The world of cloud gaming took a big hit over the weekend as word broke that OnLive, the California company that is trying to position itself as the Netflix of video games, might be going out of business. The story evolved over the weekend and it now looks like the company was performing some maneuvers to avoid exactly that fate.
According to the San Jose Mercury News, all the employees were let go and all previous stakeholders, including founder Steve Perlman, lost their stakes in the company. A newly formed company then acquired all of OnLive’s assets and will continue to operate under its name and run its services. Half of the employees will be rehired.
This restructuring—an Assignment for the Benefit of Creditors, or ABC—is a complex set of gymnastics to basically avoid going under completely. OnLive now has a new sole investor, venture capital company Lauder Partners, and says it will announce additional investors soon.
As the dust settles, one thing is clear. If OnLive’s new investors are interested in anything beyond its patents—such as seeing the company indeed become the Netflix of video games—they’re nuts. That’s because cloud gaming is still a long ways off, at least in North America. If it wasn’t, OnLive wouldn’t have found itself in such dire straits.
Video streaming providers such as Netflix have already had a tough go of it in both the United States and Canada. Netflix sells a service that competes with the TV shows and movies offered by cable Internet providers, and who can forget the warm welcome it got in Canada, in the form of certain Internet providers instantly lowering customers’ monthly download limits when the company announced its northward expansion.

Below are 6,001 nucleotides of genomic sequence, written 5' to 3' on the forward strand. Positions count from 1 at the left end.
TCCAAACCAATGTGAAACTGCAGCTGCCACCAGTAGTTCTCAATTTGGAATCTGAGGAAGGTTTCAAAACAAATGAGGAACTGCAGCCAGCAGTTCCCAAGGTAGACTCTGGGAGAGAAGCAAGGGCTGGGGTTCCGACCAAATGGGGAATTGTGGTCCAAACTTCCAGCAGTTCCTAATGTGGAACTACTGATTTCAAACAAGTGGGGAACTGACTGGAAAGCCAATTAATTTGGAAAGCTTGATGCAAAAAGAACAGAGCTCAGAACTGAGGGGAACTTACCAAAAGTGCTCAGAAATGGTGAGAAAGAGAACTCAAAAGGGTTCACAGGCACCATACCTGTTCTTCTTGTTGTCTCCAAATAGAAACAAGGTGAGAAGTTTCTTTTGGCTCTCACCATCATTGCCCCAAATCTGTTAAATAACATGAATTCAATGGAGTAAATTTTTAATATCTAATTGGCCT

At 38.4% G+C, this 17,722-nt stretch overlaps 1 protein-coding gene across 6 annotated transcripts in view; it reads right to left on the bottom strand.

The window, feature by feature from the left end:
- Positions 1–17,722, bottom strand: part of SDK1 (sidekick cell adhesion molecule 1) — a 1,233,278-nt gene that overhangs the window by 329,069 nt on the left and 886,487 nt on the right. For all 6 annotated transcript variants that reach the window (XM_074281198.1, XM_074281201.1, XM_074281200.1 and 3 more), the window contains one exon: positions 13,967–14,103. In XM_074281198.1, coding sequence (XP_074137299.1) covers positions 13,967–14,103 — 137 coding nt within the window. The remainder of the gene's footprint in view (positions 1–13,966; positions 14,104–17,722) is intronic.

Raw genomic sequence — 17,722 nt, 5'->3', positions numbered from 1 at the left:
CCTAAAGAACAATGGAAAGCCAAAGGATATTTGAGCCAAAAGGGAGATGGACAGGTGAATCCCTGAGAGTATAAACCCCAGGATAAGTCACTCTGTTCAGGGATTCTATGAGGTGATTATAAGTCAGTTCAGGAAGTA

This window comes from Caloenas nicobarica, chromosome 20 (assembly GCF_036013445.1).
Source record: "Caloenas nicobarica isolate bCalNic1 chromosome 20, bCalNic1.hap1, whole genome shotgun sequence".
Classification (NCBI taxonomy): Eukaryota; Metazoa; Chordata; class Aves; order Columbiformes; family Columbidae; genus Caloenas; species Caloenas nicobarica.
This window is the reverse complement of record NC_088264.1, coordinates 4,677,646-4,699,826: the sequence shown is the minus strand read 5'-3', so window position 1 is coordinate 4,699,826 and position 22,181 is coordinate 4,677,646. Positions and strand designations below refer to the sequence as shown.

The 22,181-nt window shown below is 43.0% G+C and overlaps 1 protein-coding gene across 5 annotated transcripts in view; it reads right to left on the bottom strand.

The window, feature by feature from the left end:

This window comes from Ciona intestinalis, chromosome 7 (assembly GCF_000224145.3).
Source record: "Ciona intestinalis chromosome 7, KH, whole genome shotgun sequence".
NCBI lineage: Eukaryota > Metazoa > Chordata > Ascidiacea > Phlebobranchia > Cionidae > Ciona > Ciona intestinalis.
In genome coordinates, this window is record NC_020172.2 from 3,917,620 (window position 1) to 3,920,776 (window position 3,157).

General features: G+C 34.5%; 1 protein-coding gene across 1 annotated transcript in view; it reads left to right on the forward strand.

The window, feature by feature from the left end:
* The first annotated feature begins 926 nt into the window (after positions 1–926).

Cloud gaming, where players don’t get their games on discs but rather stream them live to their TV over broadband, requires Internet connections that are not only much more robust than they currently are in North America, but also much beefier data caps. According to reports, OnLive’s games require at least five megabits a second of dedicated bandwidth for high-definition quality and chew up about three gigabytes of monthly usage per hour.
The recently released game Sleeping Dogs took me about 20 hours to finish, so that’s roughly 60 GB, or close to what most big Canadian ISPs give customers per month. And that’s just one game, with no other usage of the Internet included. The situation is obviously better in the United States, where monthly plans typically run into hundreds of monthly gigabytes, but cloud games there would still eat into those dramatically.
Services such as OnLive don’t just require generous monthly usage limits—they also need fast, high-quality connections, which is why cloud gaming is far more likely to take off first in other parts of the world, like Japan. Sony has indeed made some recent moves to prepare for this eventuality, first by acquiring cloud gaming provider Gaikai—despite its Japanese name, the company is also based in California—and Japanese broadband provider So-Net.
Japan’s broadband infrastructure is much more suitable to bandwidth-intensive services like cloud gaming, as this quick comparison with the United States and Canada on Ookla’s Net Index shows:
- Average download: Japan 28.8 megabits per second, U.S. 14.75 Mbps, Canada 13.64 Mbps.
- Average upload: Japan 14.66 Mbps, U.S. 3.84 Mbps, Canada 2.22 Mbps.
How about caps? Yes, Japan has those too, but they’re shocking in comparison. Providers don’t limit downloads at all, but they do cap users at 30 GB of uploading per day. That’s right. Per day. So again, how is cloud gaming going to happen in North America?
Here in the land of disc-gaming, players are going to be stuck with broken game consoles that need to be updated with new patches, fixes and firmware every day while, as usual, the future will arrive first in Japan.